Q & A Discusses Trump’s NAFTA Plans

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One of President- Elect Donald Trump’s central campaign promises was the restriction of the North American Free Trade Agreement or NAFTA, The Houstonian spoke to Sam Houston State University Economics Professor Donald L. Bumpass about what Trump’s economic promises could mean for the country.

H: What is the North American Free Trade Agreement, exactly?
B: My description is that NAFTA worked to lower trade barriers for U.S., Canada and Mexico. It is a regional trade agreement that opens trade in this North American region.

H: Trump has repeatedly criticized NAFTA and promised to limit the power of NAFTA. Can he do that?
B: I’m not certain here. Changes will be made with negotiations Mexico and Canada. Some changes could result within that framework. Unilateral changes by the U.S. would seem to require input or approval from Congress.

H: How does the NAFTA work? Why do you feel it is important to have?
B: I’m a believer in the overall benefits of open trade. NAFTA moves us in the direction of more open trade. In general, I think that results in positive impact on U.S. growth and growth in Mexico and Canada. One empirical estimate found gains for Mexico and U.S. and small losses for Canada. I would not base my answer on any single study, but I think that NAFTA has been positive policy for growth.

H: One of Trump’s claims has been that NAFTA has taken American jobs away and given them to Mexico. Is that true at all?
B: Very difficult question. Short-term, more open trade is likely to displace workers. Longer term, the job displacement effect (job loss) is not an important factor.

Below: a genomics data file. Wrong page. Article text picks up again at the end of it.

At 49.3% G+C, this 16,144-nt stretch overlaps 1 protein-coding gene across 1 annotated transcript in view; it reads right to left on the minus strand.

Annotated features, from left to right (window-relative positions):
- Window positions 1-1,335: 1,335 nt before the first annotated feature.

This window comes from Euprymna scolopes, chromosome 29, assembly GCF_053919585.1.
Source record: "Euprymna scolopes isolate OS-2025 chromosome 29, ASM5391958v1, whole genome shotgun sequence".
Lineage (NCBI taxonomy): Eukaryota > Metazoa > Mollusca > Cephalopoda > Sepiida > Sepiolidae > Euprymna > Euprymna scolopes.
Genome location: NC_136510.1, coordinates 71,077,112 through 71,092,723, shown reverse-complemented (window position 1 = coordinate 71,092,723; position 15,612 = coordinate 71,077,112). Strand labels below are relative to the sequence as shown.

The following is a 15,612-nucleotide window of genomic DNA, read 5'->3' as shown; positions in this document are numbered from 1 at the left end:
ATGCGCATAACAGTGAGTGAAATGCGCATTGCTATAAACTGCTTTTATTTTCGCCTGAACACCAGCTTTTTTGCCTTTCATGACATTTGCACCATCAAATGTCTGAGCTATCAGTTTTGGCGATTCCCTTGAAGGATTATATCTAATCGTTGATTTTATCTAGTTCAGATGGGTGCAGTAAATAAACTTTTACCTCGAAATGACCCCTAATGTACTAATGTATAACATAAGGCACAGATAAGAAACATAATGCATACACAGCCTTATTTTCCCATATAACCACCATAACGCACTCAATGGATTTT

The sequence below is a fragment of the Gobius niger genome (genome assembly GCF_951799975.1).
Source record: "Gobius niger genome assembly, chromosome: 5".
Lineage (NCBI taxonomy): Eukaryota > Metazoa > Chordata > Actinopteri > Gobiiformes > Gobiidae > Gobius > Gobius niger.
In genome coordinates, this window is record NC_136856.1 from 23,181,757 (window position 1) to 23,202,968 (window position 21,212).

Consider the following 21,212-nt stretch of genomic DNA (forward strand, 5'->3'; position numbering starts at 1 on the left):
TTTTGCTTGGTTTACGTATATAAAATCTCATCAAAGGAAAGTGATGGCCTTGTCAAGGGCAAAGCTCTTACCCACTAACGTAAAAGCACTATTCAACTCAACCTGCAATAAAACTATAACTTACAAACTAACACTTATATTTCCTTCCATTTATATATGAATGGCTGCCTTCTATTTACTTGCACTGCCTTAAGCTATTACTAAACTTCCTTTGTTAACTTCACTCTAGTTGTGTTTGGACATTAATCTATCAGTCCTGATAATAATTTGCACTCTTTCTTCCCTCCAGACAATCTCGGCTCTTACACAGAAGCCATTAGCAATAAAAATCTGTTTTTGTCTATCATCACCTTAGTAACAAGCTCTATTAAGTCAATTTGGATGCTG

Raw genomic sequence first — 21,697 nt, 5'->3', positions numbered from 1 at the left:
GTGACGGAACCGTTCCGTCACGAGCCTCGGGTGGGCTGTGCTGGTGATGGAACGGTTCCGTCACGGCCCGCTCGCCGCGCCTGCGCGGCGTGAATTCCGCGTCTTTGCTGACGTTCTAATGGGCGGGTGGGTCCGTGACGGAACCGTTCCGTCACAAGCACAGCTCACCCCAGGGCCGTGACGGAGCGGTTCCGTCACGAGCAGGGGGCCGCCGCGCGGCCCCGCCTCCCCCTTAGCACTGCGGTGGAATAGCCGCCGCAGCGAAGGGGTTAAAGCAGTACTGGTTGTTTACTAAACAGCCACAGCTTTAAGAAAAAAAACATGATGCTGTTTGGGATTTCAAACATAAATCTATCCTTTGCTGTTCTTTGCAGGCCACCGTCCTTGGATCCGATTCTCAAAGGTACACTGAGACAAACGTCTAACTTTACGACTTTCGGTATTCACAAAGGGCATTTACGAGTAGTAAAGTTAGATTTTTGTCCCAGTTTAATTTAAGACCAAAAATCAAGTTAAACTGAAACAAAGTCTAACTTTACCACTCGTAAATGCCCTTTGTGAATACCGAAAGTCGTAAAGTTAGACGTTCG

Here’s quote from a recent New York Times article focusing on the auto sector I like:
“There are still more than 800,000 jobs in the American auto sector. And there is a good case to be made that without NAFTA, there might not be much left of Detroit at all. Even in the narrowest sense — to protect jobs in car assembly plants — a wall of tariffs against America’s southern neighbor would probably do more harm than good.”

H: Trump has said he wants to bring more of those manufacturing jobs back. Is that possible? Why or why not?
B: U.S. manufacturing production has been growing over the last decades. Jobs growth was much slower in manufacturing because of increased worker productivity. The composition of jobs, for example, number of jobs in manufacturing, is due primarily to increased worker productivity. Continued improvements in worker productivity will continue to dominate the labor markets. I don’t believe most of these jobs are “coming back”. According to a recent study [http://conexus.cberdata.org/files/MfgReality.pdf] more open trade accounted for 13 percent of the lost U.S. factory jobs, but 88 percent of the jobs were taken by robots and other factors at home.